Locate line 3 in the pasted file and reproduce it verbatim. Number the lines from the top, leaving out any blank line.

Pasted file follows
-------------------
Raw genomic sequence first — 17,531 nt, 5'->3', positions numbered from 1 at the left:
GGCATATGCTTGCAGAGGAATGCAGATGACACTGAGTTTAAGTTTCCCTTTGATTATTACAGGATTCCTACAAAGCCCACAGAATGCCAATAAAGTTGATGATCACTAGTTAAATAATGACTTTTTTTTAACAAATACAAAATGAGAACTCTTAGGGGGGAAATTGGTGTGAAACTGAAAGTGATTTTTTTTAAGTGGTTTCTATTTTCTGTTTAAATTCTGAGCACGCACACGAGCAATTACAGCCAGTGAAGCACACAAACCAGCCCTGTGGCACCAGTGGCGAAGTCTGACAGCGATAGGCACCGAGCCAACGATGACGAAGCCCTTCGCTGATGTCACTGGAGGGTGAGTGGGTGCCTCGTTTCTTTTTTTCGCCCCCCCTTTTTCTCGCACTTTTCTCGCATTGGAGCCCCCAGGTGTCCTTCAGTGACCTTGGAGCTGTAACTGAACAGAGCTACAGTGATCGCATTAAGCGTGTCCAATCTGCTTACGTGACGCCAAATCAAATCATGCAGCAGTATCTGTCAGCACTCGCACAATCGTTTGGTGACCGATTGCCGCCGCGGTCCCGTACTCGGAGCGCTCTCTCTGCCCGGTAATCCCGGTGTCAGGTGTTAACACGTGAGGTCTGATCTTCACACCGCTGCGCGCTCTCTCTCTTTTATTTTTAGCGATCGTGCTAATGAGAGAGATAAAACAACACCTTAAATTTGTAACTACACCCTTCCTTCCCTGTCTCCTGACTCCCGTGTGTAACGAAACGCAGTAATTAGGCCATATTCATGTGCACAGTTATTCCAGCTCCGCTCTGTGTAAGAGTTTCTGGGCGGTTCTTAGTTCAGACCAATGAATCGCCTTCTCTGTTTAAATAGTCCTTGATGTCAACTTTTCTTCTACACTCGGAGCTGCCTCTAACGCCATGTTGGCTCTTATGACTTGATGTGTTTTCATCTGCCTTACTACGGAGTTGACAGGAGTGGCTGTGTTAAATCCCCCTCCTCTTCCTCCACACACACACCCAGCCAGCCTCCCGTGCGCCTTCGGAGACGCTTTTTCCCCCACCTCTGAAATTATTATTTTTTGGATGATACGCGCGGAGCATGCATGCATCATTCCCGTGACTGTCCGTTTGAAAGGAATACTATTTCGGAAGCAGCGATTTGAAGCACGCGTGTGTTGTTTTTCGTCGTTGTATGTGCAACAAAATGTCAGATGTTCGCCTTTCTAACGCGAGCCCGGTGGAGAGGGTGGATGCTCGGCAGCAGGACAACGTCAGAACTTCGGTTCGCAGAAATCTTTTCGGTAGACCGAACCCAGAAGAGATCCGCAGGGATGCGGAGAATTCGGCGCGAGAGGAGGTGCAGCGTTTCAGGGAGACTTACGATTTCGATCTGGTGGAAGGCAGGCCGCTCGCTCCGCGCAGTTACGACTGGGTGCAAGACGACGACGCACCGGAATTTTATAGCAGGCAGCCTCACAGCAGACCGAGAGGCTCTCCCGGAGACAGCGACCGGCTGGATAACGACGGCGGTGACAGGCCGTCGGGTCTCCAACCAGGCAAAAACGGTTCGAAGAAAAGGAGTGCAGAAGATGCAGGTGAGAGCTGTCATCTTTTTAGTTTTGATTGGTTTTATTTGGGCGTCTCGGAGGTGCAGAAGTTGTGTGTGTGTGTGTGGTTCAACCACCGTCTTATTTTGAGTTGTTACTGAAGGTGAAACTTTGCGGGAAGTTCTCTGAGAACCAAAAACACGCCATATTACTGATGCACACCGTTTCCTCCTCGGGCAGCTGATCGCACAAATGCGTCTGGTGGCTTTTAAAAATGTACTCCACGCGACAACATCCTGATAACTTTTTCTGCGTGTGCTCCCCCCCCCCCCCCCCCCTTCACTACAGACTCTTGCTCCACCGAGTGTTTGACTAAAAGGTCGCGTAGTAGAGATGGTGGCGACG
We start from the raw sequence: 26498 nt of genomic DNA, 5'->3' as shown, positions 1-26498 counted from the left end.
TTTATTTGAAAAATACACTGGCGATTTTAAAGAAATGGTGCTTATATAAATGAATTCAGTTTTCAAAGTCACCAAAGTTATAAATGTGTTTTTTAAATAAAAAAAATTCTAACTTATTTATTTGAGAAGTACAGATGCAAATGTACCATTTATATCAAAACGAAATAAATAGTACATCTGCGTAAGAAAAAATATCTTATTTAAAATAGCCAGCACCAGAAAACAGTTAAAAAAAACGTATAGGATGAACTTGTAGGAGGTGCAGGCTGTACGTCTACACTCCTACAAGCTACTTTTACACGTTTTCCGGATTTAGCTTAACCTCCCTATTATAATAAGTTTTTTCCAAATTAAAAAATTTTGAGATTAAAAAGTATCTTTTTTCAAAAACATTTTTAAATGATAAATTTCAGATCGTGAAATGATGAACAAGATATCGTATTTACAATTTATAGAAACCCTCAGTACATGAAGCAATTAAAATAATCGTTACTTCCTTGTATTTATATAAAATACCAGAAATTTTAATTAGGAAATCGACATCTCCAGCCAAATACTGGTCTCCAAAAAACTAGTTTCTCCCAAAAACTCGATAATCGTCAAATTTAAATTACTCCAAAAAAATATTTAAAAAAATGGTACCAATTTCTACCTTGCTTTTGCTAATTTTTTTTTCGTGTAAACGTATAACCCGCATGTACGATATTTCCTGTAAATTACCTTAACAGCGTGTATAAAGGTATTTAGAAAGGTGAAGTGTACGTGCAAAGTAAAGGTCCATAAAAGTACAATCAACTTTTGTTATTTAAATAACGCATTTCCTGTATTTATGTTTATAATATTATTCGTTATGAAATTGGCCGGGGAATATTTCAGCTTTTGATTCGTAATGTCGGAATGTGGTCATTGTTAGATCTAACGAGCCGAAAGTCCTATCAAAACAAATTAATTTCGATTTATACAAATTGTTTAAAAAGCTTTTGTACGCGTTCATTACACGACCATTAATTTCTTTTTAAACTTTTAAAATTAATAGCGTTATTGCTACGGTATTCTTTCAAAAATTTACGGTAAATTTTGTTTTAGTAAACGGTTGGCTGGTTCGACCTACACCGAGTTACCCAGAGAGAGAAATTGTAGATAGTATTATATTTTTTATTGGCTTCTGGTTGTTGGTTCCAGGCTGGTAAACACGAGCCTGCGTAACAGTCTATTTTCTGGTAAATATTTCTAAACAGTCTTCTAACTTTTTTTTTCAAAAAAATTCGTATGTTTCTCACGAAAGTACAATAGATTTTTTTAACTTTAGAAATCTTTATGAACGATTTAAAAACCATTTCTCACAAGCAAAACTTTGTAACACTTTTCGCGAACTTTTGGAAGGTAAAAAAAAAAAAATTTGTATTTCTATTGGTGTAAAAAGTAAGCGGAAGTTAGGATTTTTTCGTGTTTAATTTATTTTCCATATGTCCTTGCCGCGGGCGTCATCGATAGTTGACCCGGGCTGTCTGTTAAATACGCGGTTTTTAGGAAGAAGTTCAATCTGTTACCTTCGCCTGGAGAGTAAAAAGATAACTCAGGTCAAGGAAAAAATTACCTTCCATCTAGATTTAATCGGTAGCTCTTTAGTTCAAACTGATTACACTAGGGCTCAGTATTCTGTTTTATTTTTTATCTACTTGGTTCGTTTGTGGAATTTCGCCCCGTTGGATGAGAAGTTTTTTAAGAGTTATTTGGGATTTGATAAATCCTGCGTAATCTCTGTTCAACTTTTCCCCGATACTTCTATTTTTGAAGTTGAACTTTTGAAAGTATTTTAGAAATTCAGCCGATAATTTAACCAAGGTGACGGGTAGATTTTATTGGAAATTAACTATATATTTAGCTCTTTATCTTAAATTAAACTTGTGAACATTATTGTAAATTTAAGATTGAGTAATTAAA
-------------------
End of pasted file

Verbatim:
We start from the raw sequence: 26498 nt of genomic DNA, 5'->3' as shown, positions 1-26498 counted from the left end.